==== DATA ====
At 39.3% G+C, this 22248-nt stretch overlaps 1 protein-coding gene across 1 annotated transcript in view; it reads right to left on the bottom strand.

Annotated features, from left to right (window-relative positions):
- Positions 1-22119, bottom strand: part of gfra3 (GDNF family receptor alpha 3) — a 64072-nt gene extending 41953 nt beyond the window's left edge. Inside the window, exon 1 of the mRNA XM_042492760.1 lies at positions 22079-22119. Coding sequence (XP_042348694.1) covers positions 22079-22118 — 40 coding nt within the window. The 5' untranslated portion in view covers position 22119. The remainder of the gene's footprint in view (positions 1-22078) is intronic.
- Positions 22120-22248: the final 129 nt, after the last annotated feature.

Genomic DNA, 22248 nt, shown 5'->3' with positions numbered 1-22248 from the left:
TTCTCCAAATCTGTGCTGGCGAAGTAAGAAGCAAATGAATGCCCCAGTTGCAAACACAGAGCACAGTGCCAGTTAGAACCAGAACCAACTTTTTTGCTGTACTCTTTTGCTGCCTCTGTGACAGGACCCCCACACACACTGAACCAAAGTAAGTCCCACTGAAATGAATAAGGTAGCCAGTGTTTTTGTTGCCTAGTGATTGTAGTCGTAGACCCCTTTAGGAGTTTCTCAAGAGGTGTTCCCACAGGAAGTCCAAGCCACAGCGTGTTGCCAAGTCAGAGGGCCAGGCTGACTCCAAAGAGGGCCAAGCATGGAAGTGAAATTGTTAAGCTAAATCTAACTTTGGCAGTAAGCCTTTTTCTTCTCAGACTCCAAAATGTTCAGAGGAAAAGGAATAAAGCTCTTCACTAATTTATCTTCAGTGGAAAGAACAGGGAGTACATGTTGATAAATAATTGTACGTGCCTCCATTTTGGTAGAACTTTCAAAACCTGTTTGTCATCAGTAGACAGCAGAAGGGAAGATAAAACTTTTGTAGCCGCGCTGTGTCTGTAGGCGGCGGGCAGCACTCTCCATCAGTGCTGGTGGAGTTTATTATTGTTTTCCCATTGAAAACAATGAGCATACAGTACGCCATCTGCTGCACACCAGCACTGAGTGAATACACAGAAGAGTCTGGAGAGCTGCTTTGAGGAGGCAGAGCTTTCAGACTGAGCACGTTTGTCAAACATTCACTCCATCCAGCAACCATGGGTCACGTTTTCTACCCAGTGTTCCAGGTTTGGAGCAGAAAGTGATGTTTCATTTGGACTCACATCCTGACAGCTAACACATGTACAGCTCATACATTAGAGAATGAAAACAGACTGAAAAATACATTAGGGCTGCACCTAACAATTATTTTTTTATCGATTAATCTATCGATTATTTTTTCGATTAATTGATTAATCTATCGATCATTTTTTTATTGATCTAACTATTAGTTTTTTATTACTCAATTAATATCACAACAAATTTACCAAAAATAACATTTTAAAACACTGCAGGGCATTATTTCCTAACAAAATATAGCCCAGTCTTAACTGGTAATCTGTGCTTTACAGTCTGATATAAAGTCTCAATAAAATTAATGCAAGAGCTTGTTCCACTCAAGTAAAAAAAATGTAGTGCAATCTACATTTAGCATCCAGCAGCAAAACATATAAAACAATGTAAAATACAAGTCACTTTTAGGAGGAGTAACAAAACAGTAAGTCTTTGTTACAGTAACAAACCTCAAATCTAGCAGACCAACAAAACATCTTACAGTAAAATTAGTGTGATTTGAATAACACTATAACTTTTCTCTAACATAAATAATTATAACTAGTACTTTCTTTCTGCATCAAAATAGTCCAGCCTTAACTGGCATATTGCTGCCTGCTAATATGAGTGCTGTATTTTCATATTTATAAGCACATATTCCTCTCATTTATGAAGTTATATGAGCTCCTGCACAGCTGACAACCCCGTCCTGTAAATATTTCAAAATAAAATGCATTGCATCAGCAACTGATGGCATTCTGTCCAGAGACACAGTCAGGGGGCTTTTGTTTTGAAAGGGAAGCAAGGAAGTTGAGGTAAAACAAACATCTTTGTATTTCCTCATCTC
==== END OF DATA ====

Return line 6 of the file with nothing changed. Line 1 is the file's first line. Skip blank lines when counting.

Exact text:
TTCTCCAAATCTGTGCTGGCGAAGTAAGAAGCAAATGAATGCCCCAGTTGCAAACACAGAGCACAGTGCCAGTTAGAACCAGAACCAACTTTTTTGCTGTACTCTTTTGCTGCCTCTGTGACAGGACCCCCACACACACTGAACCAAAGTAAGTCCCACTGAAATGAATAAGGTAGCCAGTGTTTTTGTTGCCTAGTGATTGTAGTCGTAGACCCCTTTAGGAGTTTCTCAAGAGGTGTTCCCACAGGAAGTCCAAGCCACAGCGTGTTGCCAAGTCAGAGGGCCAGGCTGACTCCAAAGAGGGCCAAGCATGGAAGTGAAATTGTTAAGCTAAATCTAACTTTGGCAGTAAGCCTTTTTCTTCTCAGACTCCAAAATGTTCAGAGGAAAAGGAATAAAGCTCTTCACTAATTTATCTTCAGTGGAAAGAACAGGGAGTACATGTTGATAAATAATTGTACGTGCCTCCATTTTGGTAGAACTTTCAAAACCTGTTTGTCATCAGTAGACAGCAGAAGGGAAGATAAAACTTTTGTAGCCGCGCTGTGTCTGTAGGCGGCGGGCAGCACTCTCCATCAGTGCTGGTGGAGTTTATTATTGTTTTCCCATTGAAAACAATGAGCATACAGTACGCCATCTGCTGCACACCAGCACTGAGTGAATACACAGAAGAGTCTGGAGAGCTGCTTTGAGGAGGCAGAGCTTTCAGACTGAGCACGTTTGTCAAACATTCACTCCATCCAGCAACCATGGGTCACGTTTTCTACCCAGTGTTCCAGGTTTGGAGCAGAAAGTGATGTTTCATTTGGACTCACATCCTGACAGCTAACACATGTACAGCTCATACATTAGAGAATGAAAACAGACTGAAAAATACATTAGGGCTGCACCTAACAATTATTTTTTTATCGATTAATCTATCGATTATTTTTTCGATTAATTGATTAATCTATCGATCATTTTTTTATTGATCTAACTATTAGTTTTTTATTACTCAATTAATATCACAACAAATTTACCAAAAATAACATTTTAAAACACTGCAGGGCATTATTTCCTAACAAAATATAGCCCAGTCTTAACTGGTAATCTGTGCTTTACAGTCTGATATAAAGTCTCAATAAAATTAATGCAAGAGCTTGTTCCACTCAAGTAAAAAAAATGTAGTGCAATCTACATTTAGCATCCAGCAGCAAAACATATAAAACAATGTAAAATACAAGTCACTTTTAGGAGGAGTAACAAAACAGTAAGTCTTTGTTACAGTAACAAACCTCAAATCTAGCAGACCAACAAAACATCTTACAGTAAAATTAGTGTGATTTGAATAACACTATAACTTTTCTCTAACATAAATAATTATAACTAGTACTTTCTTTCTGCATCAAAATAGTCCAGCCTTAACTGGCATATTGCTGCCTGCTAATATGAGTGCTGTATTTTCATATTTATAAGCACATATTCCTCTCATTTATGAAGTTATATGAGCTCCTGCACAGCTGACAACCCCGTCCTGTAAATATTTCAAAATAAAATGCATTGCATCAGCAACTGATGGCATTCTGTCCAGAGACACAGTCAGGGGGCTTTTGTTTTGAAAGGGAAGCAAGGAAGTTGAGGTAAAACAAACATCTTTGTATTTCCTCATCTC